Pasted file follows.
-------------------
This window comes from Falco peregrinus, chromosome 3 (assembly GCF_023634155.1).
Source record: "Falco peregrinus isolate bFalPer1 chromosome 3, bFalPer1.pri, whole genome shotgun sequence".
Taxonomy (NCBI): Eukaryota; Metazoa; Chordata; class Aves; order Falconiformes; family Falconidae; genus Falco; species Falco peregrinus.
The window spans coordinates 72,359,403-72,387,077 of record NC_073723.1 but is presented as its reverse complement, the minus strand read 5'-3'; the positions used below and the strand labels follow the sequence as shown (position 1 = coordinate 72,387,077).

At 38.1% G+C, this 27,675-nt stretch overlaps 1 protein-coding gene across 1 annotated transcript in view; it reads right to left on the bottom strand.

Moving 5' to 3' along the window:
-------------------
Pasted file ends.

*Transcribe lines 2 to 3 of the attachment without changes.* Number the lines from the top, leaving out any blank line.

Source record: "Falco peregrinus isolate bFalPer1 chromosome 3, bFalPer1.pri, whole genome shotgun sequence".
Taxonomy (NCBI): Eukaryota; Metazoa; Chordata; class Aves; order Falconiformes; family Falconidae; genus Falco; species Falco peregrinus.